Chick-fil-A has now given away more than 10 million meals through its Shared Table Program, the company said.
More than 1,200 Chick-fil-A locations throughout the United States take part in the fast-food chain’s Shared Table Program. The program, which started in 2012, allows franchise operators across the country to donate surplus food to need-based organizations. These include food shelters, after-school programs, and soup kitchens to help fight food insecurity, Southern Living said.
“At Chick-fil-A, we are committed to making a positive impact in the local communities we serve, and the Chick-fil-A Shared Table program is one way we help care for those in need,” the company said in a press release, according to Fox Business. We know that a nourishing meal is a critical need for millions of people, and we are so proud of the incredible milestone that restaurant Operators, their Team Members, and partnering local organizations have reached together through this initiative.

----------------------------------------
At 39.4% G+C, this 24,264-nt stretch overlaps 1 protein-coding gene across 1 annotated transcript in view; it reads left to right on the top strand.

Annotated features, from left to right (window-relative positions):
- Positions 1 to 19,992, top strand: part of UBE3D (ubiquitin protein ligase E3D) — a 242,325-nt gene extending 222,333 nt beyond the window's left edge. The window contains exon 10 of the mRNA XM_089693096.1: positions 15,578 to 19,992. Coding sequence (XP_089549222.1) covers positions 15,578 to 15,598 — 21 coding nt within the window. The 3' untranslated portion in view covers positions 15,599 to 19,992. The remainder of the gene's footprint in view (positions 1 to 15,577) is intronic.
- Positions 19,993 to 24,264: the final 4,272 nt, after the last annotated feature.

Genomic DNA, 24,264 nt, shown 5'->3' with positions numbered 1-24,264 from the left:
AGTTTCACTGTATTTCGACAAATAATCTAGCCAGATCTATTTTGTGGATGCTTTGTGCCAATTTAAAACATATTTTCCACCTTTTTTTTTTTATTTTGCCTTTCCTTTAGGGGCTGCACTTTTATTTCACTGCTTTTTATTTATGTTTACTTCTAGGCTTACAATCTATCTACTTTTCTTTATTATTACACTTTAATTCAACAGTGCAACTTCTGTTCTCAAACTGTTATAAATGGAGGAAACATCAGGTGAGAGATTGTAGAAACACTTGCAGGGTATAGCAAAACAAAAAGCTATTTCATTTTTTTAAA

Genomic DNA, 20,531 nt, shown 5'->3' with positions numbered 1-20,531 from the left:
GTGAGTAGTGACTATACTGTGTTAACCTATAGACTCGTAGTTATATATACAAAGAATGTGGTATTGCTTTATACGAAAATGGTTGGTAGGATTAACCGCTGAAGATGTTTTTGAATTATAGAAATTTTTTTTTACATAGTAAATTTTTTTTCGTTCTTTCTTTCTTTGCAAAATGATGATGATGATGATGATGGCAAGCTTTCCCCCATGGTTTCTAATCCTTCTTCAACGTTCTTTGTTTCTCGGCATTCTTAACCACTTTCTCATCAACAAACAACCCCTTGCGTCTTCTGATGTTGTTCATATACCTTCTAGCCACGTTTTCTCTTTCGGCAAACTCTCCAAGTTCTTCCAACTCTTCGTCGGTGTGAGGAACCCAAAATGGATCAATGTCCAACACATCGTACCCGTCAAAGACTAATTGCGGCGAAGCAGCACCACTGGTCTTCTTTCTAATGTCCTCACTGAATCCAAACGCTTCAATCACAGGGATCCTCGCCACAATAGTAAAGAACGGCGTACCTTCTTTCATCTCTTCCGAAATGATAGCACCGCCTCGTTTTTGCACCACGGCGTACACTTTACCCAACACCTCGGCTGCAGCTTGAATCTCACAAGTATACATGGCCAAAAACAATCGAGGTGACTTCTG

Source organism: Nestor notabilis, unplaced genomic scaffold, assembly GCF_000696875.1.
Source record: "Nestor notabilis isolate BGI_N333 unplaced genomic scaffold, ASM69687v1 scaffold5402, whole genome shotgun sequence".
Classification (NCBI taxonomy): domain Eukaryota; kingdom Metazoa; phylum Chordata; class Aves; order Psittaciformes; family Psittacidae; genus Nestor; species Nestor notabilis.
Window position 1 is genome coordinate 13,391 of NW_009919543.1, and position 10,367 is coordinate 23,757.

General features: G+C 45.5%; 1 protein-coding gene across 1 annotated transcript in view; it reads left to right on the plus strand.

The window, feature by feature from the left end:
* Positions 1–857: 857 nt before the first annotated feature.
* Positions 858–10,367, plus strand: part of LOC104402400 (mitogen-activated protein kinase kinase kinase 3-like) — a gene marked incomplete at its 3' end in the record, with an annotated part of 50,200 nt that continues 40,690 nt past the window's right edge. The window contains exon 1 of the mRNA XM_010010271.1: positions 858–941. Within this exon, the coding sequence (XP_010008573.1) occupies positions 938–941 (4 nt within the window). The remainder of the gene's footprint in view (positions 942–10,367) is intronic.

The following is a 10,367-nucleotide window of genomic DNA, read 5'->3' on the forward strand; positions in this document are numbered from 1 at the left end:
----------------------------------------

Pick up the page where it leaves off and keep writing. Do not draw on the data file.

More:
Steve Lowery, who owns a Chick-fil-A location in Springfield, Missouri, said in the news release he gives away about 80 percent of his restaurant’s surplus food. He added that it is humbling to see a need in his community and be able to help address it through the program.
Chick-fil-A Voted Top Fast-Food Chain for 7th Year
The ACSI takes into account things such as cleanliness, mobile app reliability, quality, staff helpfulness, customer satisfaction, and more, Fox News reported. Chick-fil-A scored an 83 on the survey in 2021. The industry average is 78.
Dominos finished second with a score of 80. KFC and Starbucks earned a 79. Five Guys, Panera Bread, and Pizza Hut each scored a 78. You can see the full list here.
Chick-fil-A held on to its crown despite dropping a percent point from last year. Subway had the biggest drop in customer satisfaction, plummeting down the list five percentage points to earn a 75.
David VanAmburg, managing director of ACSI, said in a news release that customers were beginning to return to restaurants again. But the pandemic has changed how customers interact with their favorite eateries.
“People are slowly starting to enjoy sitting down at restaurants again. But don’t discount the value of convenience,” he said in the news release.
“During the pandemic, folks got a taste for what it’s like to have food from their favorite restaurants delivered right to their door. And now that they’ve gotten used to this service, there’s no going back. Restaurants need to continue to give customers all the options they’ve become accustomed to over the last year and a half. If not, they might grab a bite somewhere else.”